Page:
[...]

    Billboard: I thought it Alicia Keys was singing on the song with you. But I was wrong, it’s not Alicia Keys.
    Madonna: Oh no, Alicia Keys isn’t singing on it, she’s playing piano on it.

    Billboard: Oh! Okay. Geez, good grief. It’s so hard to keep track.
    Madonna: I know! (Laughs.) Alicia plays the piano, and then the female voice is Annie… there are versions of “Living For Love” that MNEK is singing on, and those will be coming out, but just not yet.

    Billboard: It has that right balance of soul music meeting house music. It’s the right blend of the two, where you were able find the right balance, where it doesn’t sound jarring. It actually sounds like it’s meant to go together.
    Madonna: It’s kind of like the old me and the new me all mixed in together.

    [...]

    Billboard: “Ghosttown.” It’s such a cool song. It’s so evocative. The lyrics are so beautiful. In my head, I’m picturing there’s a ghost town, it’s cold, there’s two souls, they’re the only people left. Was that a song that you wrote with Evan Bogart, Sean Douglas and Jason Evigan, or did it come to you already finished?…
    Madonna: Nope.

    Billboard: …How did that song come together?
    Madonna: We all get into a room together. They start playing their chords and then we just start thinking about… When I write with people, we always try to come up with a theme. What do we want to write about? So this one is about the city after armageddon. The burnt out city, the crumbling buildings, the smoke that’s still lingering after the fire. You know what I mean? There’s only a few people left. How do we pick up the pieces and go on from here? Kind of dramatic. (Laughs.) But not entirely impossible at this stage of the game.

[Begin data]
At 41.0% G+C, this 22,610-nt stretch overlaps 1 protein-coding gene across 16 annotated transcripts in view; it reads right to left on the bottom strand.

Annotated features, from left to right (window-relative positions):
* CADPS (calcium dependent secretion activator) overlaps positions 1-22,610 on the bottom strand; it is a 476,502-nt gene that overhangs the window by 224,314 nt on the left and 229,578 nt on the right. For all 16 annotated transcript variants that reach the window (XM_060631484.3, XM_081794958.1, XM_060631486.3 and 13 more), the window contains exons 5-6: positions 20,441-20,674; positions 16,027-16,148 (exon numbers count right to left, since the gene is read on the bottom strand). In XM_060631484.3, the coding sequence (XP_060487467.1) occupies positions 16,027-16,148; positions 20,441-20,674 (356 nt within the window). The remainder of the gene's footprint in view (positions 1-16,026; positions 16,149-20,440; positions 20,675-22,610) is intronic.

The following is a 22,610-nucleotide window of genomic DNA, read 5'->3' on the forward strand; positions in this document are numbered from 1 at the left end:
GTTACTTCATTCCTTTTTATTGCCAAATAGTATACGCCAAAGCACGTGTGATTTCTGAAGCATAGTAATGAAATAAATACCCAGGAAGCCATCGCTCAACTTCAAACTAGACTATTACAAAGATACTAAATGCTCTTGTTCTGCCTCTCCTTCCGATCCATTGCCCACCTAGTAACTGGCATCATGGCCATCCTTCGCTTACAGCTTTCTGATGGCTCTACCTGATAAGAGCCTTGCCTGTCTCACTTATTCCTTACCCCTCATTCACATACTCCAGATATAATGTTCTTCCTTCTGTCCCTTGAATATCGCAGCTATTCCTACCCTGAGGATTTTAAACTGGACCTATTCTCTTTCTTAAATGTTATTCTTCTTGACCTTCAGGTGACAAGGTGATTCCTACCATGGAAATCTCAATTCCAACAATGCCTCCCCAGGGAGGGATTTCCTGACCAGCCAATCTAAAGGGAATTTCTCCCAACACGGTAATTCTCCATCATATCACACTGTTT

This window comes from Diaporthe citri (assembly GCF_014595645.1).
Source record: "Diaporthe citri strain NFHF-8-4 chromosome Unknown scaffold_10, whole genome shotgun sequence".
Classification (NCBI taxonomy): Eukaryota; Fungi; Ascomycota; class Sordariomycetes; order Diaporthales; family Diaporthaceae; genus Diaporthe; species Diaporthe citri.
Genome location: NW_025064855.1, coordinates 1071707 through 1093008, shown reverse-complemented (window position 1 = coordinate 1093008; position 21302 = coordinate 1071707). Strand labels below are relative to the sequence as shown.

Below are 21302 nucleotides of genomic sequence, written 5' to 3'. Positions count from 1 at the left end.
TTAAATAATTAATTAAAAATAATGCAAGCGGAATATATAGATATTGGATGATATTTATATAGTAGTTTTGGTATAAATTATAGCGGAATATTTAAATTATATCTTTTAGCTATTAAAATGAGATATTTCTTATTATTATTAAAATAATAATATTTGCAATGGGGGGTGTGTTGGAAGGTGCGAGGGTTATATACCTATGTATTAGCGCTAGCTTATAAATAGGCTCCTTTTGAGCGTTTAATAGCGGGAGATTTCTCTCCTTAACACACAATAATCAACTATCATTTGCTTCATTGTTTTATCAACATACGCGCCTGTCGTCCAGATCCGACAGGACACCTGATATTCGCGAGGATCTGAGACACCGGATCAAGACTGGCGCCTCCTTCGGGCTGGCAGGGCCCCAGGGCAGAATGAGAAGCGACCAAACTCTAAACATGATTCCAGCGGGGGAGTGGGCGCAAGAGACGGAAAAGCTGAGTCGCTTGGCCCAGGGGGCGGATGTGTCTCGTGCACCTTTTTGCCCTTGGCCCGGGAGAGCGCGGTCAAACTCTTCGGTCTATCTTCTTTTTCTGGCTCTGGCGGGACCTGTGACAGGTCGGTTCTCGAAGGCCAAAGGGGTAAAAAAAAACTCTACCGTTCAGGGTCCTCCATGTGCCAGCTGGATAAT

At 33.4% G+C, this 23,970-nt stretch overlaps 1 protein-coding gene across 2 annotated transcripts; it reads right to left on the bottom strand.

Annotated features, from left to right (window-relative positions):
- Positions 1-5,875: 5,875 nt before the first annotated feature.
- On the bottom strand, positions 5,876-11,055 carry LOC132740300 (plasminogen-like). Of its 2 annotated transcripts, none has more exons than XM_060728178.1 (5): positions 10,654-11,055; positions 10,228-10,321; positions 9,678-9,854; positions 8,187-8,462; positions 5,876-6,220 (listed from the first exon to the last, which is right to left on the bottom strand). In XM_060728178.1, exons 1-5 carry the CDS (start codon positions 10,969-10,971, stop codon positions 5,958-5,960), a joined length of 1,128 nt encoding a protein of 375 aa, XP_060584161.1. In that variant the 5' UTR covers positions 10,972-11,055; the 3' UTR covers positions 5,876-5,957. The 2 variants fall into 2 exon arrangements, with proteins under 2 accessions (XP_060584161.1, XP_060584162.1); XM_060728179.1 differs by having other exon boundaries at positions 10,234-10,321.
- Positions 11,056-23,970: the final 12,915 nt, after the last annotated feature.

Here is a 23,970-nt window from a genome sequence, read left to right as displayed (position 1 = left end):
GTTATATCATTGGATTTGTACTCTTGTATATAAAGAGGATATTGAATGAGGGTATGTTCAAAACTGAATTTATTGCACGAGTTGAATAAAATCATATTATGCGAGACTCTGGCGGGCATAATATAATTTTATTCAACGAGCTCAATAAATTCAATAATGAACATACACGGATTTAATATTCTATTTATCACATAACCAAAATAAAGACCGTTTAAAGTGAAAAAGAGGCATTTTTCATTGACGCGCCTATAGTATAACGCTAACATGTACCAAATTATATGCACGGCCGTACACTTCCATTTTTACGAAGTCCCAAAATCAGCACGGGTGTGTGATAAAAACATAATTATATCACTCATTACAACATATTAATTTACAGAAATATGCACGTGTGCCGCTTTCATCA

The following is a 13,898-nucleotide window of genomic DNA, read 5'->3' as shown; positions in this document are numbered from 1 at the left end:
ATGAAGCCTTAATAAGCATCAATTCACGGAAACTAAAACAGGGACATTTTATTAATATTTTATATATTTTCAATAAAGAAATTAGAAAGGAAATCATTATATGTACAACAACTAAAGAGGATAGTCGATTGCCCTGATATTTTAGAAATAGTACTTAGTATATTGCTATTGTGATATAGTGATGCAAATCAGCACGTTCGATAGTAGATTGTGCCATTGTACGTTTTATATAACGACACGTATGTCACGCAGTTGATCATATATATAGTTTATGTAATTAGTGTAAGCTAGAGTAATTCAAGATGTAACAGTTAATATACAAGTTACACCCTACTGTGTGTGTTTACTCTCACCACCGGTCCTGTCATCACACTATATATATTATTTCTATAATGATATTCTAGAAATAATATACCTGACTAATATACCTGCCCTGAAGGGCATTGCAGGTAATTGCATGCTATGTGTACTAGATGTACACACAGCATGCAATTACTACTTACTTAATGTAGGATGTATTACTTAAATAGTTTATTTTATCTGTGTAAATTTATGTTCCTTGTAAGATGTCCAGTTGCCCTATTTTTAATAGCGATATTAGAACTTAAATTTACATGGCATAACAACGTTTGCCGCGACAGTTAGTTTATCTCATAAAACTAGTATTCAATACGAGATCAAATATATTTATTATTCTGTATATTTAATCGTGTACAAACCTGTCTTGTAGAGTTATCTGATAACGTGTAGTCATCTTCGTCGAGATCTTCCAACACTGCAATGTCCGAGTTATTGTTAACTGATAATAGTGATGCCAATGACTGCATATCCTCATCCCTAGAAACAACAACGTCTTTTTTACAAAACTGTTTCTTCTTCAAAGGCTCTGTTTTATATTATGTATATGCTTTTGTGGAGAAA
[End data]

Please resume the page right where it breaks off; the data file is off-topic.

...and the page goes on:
Billboard: Yeah, well, at the rate things are going, who knows?
    Madonna: Exactly. One must be realistic and be prepared for anything.

    Billboard: One must be realistic. Because you know in a few years, we could all just be in some burnt out ghost town together.
    Madonna: Yes, exactly! And we’ll all be in our version of a “Ghosttown” or in a version of a “Ghosttown,” and at the end of the day, all we’re going to have left is each other. So that’s really what that song is about.

    Billboard: You can see a music video already in your head.
    Madonna: Yeah! For sure.